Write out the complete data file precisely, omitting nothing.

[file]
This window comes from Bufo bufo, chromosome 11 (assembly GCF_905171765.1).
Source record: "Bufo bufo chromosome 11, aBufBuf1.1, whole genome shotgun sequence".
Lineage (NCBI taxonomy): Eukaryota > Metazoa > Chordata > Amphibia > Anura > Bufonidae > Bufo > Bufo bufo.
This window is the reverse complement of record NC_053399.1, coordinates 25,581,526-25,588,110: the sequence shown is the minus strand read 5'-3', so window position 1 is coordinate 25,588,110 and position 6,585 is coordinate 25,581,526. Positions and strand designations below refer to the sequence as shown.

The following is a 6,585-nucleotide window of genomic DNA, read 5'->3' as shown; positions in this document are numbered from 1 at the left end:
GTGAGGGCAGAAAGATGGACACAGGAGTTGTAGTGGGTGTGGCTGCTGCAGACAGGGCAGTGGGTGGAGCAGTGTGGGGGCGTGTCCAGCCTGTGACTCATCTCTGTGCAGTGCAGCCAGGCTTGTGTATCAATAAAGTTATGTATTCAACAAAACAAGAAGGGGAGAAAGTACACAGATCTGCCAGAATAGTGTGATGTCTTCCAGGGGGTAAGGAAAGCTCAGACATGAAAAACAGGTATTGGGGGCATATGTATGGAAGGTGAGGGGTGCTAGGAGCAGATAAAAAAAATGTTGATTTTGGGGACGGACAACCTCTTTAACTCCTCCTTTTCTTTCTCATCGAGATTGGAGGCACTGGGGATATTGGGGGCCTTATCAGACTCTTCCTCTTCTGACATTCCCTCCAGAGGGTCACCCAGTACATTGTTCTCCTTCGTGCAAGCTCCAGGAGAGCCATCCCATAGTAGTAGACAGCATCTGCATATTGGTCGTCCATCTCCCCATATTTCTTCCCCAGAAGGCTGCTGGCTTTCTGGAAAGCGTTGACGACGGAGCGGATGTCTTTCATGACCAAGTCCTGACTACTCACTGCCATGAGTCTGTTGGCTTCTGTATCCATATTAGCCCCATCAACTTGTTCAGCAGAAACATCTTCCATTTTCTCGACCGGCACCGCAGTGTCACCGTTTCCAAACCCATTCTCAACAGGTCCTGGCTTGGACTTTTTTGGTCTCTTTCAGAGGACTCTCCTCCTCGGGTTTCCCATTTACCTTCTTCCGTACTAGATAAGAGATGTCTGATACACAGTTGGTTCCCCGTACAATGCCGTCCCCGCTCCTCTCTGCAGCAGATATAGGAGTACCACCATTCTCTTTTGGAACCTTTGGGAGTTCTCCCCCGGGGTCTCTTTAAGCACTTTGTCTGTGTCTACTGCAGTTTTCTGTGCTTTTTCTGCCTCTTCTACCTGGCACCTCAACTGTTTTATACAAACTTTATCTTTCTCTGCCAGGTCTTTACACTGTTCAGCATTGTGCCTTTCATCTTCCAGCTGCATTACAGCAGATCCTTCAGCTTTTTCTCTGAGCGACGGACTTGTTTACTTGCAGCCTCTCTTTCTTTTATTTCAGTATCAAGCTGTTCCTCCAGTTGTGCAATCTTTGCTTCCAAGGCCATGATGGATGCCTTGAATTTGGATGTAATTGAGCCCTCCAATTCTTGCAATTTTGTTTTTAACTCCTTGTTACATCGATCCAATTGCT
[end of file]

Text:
This window comes from Bufo bufo, chromosome 11 (assembly GCF_905171765.1).
Source record: "Bufo bufo chromosome 11, aBufBuf1.1, whole genome shotgun sequence".
Lineage (NCBI taxonomy): Eukaryota > Metazoa > Chordata > Amphibia > Anura > Bufonidae > Bufo > Bufo bufo.
This window is the reverse complement of record NC_053399.1, coordinates 25,581,526-25,588,110: the sequence shown is the minus strand read 5'-3', so window position 1 is coordinate 25,588,110 and position 6,585 is coordinate 25,581,526. Positions and strand designations below refer to the sequence as shown.

The following is a 6,585-nucleotide window of genomic DNA, read 5'->3' as shown; positions in this document are numbered from 1 at the left end:
GTGAGGGCAGAAAGATGGACACAGGAGTTGTAGTGGGTGTGGCTGCTGCAGACAGGGCAGTGGGTGGAGCAGTGTGGGGGCGTGTCCAGCCTGTGACTCATCTCTGTGCAGTGCAGCCAGGCTTGTGTATCAATAAAGTTATGTATTCAACAAAACAAGAAGGGGAGAAAGTACACAGATCTGCCAGAATAGTGTGATGTCTTCCAGGGGGTAAGGAAAGCTCAGACATGAAAAACAGGTATTGGGGGCATATGTATGGAAGGTGAGGGGTGCTAGGAGCAGATAAAAAAAATGTTGATTTTGGGGACGGACAACCTCTTTAACTCCTCCTTTTCTTTCTCATCGAGATTGGAGGCACTGGGGATATTGGGGGCCTTATCAGACTCTTCCTCTTCTGACATTCCCTCCAGAGGGTCACCCAGTACATTGTTCTCCTTCGTGCAAGCTCCAGGAGAGCCATCCCATAGTAGTAGACAGCATCTGCATATTGGTCGTCCATCTCCCCATATTTCTTCCCCAGAAGGCTGCTGGCTTTCTGGAAAGCGTTGACGACGGAGCGGATGTCTTTCATGACCAAGTCCTGACTACTCACTGCCATGAGTCTGTTGGCTTCTGTATCCATATTAGCCCCATCAACTTGTTCAGCAGAAACATCTTCCATTTTCTCGACCGGCACCGCAGTGTCACCGTTTCCAAACCCATTCTCAACAGGTCCTGGCTTGGACTTTTTTGGTCTCTTTCAGAGGACTCTCCTCCTCGGGTTTCCCATTTACCTTCTTCCGTACTAGATAAGAGATGTCTGATACACAGTTGGTTCCCCGTACAATGCCGTCCCCGCTCCTCTCTGCAGCAGATATAGGAGTACCACCATTCTCTTTTGGAACCTTTGGGAGTTCTCCCCCGGGGTCTCTTTAAGCACTTTGTCTGTGTCTACTGCAGTTTTCTGTGCTTTTTCTGCCTCTTCTACCTGGCACCTCAACTGTTTTATACAAACTTTATCTTTCTCTGCCAGGTCTTTACACTGTTCAGCATTGTGCCTTTCATCTTCCAGCTGCATTACAGCAGATCCTTCAGCTTTTTCTCTGAGCGACGGACTTGTTTACTTGCAGCCTCTCTTTCTTTTATTTCAGTATCAAGCTGTTCCTCCAGTTGTGCAATCTTTGCTTCCAAGGCCATGATGGATGCCTTGAATTTGGATGTAATTGAGCCCTCCAATTCTTGCAATTTTGTTTTTAACTCCTTGTTACATCGATCCAATTGCT